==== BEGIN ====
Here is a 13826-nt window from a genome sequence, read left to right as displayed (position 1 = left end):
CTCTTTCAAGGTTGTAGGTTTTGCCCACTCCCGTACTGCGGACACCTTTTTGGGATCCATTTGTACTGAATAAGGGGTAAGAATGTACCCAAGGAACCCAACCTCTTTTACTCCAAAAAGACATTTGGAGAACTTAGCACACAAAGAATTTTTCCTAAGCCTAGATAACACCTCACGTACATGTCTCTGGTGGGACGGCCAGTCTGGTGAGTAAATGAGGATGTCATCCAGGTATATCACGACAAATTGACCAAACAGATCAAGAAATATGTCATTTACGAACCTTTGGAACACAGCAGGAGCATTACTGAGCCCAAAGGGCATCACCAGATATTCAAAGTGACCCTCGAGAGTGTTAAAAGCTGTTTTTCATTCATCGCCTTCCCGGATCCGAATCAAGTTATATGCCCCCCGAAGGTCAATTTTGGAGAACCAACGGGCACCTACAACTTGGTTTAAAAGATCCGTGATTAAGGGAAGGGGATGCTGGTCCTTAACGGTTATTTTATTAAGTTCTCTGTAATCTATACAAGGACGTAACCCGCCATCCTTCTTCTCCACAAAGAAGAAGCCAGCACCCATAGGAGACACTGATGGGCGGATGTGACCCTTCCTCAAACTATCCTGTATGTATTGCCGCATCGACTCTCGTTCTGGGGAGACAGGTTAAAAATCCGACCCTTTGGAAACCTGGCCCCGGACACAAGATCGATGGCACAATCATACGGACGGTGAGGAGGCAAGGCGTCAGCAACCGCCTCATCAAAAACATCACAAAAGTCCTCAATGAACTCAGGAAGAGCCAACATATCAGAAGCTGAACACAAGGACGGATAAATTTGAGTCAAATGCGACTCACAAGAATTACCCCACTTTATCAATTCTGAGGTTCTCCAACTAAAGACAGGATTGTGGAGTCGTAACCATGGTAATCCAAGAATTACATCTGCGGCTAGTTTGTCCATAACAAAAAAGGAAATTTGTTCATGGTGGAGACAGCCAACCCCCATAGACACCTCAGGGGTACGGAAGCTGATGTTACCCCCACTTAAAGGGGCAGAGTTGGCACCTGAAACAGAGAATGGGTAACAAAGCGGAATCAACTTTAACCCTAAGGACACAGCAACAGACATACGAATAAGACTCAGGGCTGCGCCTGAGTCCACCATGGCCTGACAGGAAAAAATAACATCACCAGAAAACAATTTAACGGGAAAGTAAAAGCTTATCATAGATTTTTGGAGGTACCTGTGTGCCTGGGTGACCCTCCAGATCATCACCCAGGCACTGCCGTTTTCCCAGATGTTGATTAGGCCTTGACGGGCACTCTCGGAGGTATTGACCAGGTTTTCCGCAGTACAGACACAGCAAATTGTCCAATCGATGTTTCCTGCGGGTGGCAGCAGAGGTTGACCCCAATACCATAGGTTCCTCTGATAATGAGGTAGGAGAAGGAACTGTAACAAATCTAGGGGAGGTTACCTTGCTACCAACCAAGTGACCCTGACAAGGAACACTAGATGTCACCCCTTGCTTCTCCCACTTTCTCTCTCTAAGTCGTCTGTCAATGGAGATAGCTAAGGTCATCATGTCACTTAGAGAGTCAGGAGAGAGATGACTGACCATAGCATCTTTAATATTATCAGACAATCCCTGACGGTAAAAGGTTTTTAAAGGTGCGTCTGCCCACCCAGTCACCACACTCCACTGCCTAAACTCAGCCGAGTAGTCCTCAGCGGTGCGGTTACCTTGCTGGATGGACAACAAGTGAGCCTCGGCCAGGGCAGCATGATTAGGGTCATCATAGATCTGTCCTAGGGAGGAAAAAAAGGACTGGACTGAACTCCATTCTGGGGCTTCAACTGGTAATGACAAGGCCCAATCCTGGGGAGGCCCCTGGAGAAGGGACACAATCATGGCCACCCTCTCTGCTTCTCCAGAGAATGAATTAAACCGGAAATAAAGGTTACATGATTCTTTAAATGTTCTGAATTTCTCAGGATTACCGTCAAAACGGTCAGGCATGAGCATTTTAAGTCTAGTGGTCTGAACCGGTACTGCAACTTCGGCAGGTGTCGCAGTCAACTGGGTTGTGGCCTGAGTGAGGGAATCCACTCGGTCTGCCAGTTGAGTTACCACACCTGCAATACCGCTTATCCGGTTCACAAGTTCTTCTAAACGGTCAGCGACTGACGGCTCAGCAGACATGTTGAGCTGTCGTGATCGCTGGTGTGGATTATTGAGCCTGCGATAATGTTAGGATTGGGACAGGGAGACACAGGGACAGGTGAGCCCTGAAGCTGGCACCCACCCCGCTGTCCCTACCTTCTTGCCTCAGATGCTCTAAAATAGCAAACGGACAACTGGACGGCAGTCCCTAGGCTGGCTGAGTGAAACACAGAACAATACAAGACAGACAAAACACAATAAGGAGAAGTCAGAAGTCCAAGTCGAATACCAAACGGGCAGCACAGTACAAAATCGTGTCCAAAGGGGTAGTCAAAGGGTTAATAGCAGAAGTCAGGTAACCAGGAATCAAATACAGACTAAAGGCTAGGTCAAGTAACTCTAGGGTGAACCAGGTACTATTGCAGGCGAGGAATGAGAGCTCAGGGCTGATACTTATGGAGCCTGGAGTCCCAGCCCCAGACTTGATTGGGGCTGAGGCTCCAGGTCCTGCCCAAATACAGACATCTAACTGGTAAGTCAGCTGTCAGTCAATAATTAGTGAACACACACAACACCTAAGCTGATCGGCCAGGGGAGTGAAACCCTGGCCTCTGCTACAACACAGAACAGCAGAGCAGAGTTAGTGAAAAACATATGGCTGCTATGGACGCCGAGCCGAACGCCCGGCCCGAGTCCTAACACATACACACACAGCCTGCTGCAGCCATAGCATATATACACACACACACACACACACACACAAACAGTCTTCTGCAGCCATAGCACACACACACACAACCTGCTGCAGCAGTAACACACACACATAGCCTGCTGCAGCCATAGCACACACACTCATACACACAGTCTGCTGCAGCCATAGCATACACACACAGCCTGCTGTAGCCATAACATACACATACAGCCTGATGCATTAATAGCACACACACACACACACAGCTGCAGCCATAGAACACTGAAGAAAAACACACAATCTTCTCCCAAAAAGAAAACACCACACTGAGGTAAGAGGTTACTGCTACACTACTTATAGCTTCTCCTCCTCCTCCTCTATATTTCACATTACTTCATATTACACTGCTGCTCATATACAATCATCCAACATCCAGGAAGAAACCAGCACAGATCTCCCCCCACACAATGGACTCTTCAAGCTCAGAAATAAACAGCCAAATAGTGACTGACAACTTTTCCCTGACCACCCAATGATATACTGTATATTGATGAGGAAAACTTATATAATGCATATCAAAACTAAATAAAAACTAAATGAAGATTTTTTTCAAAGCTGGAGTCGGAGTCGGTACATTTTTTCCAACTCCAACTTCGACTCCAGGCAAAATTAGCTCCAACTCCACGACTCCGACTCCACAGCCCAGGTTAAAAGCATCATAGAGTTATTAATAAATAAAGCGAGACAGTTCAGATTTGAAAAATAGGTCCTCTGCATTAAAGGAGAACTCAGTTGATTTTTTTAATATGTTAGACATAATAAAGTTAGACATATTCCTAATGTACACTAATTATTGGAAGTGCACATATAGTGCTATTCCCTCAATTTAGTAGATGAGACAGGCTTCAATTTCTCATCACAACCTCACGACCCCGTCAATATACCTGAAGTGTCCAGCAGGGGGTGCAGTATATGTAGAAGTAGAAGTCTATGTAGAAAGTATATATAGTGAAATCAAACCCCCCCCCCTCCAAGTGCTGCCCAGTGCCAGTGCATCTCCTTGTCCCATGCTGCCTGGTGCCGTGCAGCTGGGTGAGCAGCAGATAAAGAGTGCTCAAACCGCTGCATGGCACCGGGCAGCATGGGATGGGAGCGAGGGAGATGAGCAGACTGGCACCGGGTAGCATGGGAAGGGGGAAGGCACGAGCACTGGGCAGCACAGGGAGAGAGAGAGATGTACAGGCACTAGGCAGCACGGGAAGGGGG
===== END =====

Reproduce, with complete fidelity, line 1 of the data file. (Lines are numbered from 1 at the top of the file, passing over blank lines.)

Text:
Here is a 13826-nt window from a genome sequence, read left to right as displayed (position 1 = left end):